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Hi Folks,

I'm planning to read an NTC temperature sensor as per attached image

The resistance is not linear with temperature, so the first thing that would come to mind is to use a look up table with 1C steps.

I'm wondering if there is a better way to do this?

Thanks

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A lookup table is the common way to do this. Usually one would use an interpolation table which is smaller at, say, 16 entries. The adc value goes in, the temperature comes out. There are online calculators that compute the resistance etc at various temperatures. You choose a resistor to ensure the temperature of most interest gives the best adc resolution.

We see our fair share of threads here with equations that model that kind of curve.

(personally I'm with you and Kartman and would just use a table).

BTW I know my eyes are old and tired but doesn't that function actually look pretty linear? I know it's on a log scale. But presumably the "equation" is pretty close to one call to exp() or log() or something?

Oh and did you know you can just paste images into the editor here? No need to use "attach" any more. And they are just "easier to see" if you just do this...

I think the decision to use simple equation or complicated steinhart equation depends on accuracy. Steinhart eqn fits the 3 temps and resistances to within .1 deg. A lookup table that interpolates has max error in between 2 temps. If you wanted accuracy to .1 deg using linear interpolation, you need the temp readings real close together and you fill up flash with a giant table. A cheap dial thermometer seems real accurate from 0 deg F to about 220 deg F. I'd like my fancy NTC electronic thermometer to be as good as as \$1 barbeque thermometer. 1% or so? 3%? I have a half dozen auto water temp sensors that I can line up on the bench and I get a different R from all of them at room temp. Totaally impractical to take 3 readings at 0,25,and100 deg C from each sensor just to use it as a sensor. Need sensors that are 1% which are pricier. Seems like we would would want to read 212 deg F in boiling water, so that one part in 200 or .5%. Your interp table error right in the middle of the two actual values in the table needs to be less than that.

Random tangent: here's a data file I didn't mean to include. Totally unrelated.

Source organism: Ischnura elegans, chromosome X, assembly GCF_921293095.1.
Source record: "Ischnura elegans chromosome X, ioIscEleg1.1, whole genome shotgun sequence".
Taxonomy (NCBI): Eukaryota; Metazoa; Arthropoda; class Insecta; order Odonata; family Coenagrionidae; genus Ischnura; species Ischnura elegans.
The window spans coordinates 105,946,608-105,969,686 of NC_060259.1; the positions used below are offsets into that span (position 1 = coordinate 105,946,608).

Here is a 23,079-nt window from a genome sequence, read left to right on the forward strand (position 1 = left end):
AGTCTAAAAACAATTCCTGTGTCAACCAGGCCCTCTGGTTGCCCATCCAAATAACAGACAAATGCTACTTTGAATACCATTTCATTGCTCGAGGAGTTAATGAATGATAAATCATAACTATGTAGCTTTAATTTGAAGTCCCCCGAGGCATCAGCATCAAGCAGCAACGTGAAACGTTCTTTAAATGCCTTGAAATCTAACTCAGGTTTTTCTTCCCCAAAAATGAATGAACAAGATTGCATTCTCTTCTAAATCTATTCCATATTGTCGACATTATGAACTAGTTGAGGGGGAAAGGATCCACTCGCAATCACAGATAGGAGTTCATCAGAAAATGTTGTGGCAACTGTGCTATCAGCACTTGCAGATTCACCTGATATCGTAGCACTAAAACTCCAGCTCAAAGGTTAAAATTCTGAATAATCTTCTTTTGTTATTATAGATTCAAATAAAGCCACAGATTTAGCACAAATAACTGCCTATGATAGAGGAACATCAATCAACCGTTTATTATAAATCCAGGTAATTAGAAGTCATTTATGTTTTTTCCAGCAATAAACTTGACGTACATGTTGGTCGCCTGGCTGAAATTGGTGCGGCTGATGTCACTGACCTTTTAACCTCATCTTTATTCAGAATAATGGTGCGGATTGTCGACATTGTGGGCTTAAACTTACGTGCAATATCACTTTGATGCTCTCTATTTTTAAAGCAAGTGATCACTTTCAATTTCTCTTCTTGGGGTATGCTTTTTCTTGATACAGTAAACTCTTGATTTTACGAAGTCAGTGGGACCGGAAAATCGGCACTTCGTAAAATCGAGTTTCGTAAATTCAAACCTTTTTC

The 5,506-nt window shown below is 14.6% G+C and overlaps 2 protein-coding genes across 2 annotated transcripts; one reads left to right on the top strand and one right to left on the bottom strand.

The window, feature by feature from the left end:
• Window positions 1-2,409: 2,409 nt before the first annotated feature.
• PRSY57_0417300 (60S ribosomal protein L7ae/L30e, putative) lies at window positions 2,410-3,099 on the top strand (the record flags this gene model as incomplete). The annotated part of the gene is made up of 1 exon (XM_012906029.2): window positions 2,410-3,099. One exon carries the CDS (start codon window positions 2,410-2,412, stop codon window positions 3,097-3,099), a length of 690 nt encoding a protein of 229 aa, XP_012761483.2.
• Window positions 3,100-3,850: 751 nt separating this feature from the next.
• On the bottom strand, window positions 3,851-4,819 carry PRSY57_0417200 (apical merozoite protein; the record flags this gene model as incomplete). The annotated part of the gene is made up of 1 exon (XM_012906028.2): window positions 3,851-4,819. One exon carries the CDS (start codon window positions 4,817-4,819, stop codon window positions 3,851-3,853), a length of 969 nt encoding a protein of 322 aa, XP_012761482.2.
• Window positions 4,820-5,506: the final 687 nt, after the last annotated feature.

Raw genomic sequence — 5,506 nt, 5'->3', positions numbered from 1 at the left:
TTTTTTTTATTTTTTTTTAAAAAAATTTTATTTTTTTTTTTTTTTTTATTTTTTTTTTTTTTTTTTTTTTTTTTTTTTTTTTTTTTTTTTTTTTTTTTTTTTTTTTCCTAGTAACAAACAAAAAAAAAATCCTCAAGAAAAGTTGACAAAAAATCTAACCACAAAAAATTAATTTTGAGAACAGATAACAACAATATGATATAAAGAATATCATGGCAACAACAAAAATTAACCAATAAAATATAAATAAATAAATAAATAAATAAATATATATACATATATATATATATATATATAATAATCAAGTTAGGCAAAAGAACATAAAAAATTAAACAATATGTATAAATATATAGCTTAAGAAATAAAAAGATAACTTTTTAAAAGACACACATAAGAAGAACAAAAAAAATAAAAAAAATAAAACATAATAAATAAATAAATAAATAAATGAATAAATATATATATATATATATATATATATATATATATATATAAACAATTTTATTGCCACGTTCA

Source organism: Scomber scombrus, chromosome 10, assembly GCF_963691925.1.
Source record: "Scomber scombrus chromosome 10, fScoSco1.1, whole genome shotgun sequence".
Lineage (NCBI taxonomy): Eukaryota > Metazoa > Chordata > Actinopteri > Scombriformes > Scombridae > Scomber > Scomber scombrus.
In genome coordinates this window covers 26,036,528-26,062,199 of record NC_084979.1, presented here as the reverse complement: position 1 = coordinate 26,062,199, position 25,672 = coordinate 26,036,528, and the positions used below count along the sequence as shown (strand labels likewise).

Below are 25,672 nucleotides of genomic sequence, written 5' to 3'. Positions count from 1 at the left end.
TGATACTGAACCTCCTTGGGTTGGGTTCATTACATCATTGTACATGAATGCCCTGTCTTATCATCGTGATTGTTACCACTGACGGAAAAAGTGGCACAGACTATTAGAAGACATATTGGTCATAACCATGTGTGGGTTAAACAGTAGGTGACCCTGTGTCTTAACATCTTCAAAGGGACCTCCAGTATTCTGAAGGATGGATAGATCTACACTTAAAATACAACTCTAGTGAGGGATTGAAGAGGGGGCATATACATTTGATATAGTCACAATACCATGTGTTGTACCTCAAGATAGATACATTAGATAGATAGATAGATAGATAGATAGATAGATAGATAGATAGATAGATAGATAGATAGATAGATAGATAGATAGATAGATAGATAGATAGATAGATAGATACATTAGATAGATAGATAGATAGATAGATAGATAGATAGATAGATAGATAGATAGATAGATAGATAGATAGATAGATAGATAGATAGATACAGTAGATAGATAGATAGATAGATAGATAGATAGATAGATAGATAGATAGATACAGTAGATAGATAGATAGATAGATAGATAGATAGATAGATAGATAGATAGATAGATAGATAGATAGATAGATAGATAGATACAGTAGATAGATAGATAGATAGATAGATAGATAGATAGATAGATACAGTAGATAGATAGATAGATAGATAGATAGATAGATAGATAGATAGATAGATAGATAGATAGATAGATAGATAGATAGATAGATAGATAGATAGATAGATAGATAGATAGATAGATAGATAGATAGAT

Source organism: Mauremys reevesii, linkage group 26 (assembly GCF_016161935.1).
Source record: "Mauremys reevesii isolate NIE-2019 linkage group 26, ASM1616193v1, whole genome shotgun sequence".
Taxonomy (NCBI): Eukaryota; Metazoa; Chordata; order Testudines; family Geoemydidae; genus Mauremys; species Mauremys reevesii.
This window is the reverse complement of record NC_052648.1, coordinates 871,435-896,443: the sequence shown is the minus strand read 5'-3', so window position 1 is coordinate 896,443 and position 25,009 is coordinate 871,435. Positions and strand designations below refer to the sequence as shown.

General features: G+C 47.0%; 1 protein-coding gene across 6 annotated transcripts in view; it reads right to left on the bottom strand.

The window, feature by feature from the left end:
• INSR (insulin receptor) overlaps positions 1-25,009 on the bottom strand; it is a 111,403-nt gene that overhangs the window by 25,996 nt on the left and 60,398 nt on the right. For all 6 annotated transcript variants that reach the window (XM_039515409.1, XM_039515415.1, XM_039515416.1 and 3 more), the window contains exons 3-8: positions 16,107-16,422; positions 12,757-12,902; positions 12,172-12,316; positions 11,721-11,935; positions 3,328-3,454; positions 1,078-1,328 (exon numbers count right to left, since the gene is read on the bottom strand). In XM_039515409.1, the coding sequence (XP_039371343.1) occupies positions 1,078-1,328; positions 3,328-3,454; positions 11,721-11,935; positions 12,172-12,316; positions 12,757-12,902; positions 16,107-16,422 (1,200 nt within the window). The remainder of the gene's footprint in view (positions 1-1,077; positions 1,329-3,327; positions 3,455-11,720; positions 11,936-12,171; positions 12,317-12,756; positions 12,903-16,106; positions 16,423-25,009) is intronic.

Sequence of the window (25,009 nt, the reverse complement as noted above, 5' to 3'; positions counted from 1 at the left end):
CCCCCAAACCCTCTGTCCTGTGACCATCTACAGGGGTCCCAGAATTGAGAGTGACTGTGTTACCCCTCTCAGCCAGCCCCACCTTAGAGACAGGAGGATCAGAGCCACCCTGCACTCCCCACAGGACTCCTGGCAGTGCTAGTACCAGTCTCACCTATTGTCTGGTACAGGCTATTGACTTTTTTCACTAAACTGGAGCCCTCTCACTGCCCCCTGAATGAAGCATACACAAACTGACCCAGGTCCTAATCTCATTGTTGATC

Imagecraft compiler user

Last Edited: Mon. Mar 16, 2015 - 06:12 PM

As I recall there is a nice tutorial in the tutorial forum on NTC temp measurements!!    Check that out.

Jim

FF = PI > S.E.T

There are apps and there are apps.

In a number of production apps, we use a "bias resistor" to pull the curve "close enough" to linear, and then use linear interpolation.

I have a spreadsheet that aids in this.  It generates a resistance vs. temperature table using thermistor datasheet values.  Then, various bias resistor values can be chosen and the resulting curve shown.  Excel then calculates the R2 value.  IME above .98 it is usually "good enough" over a range of interest.

https://www.avrfreaks.net/comment...

https://www.avrfreaks.net/comment... and links therein

But yes, I have a number of apps that have ~10 entry lookup table, linear interpolation.

You can put lipstick on a pig, but it is still a pig.

I've never met a pig I didn't like, as long as you have some salt and pepper.

Bob and I posted NTC Steinhart routines HERE

JC

From work with a spreadsheet implementing Steinhart-Hart (from Measurement Specialties Inc. msi Web site), I speculated that the detailed resistance-temperature tables in NTC datasheets were generated from similar/same equation and not tested at e.g. each degree C.

Bob, I'll throw the challenge back at you re the \$1 dial thermometers.  You don't need a lab; just do the boiling and ice water slurry test (you don't have much altitude to worry about), and I'll ow you a virtual cold one if each is within 3%.  And double-or nothing if >>ANY<< of your three are within 2%.

Look at the curve above in post #3.  then imagine line segments each 10 degrees C.  How far are these segments going to stray off that path?  Not much.

Now imagine applying a bias resistor to further pull the curve straighter over the are of interest, as we do.

We get readings with both linear and interpolation within one degree F over the area of interest.  Close enough for our production apps are part of the process.

You can put lipstick on a pig, but it is still a pig.

I've never met a pig I didn't like, as long as you have some salt and pepper.

That was my point.... when I'm trying to get the 100 deg C ohms reading from my TU165 automotive NTC sensors, I note the little dial thermometer is sitting right on the bold line at 212 deg F. And I'm solving the darn Steinhart eqn using logs and cant get within a couple of deg. "Within a degree" at 212 degress is 0.5% right?

Imagecraft compiler user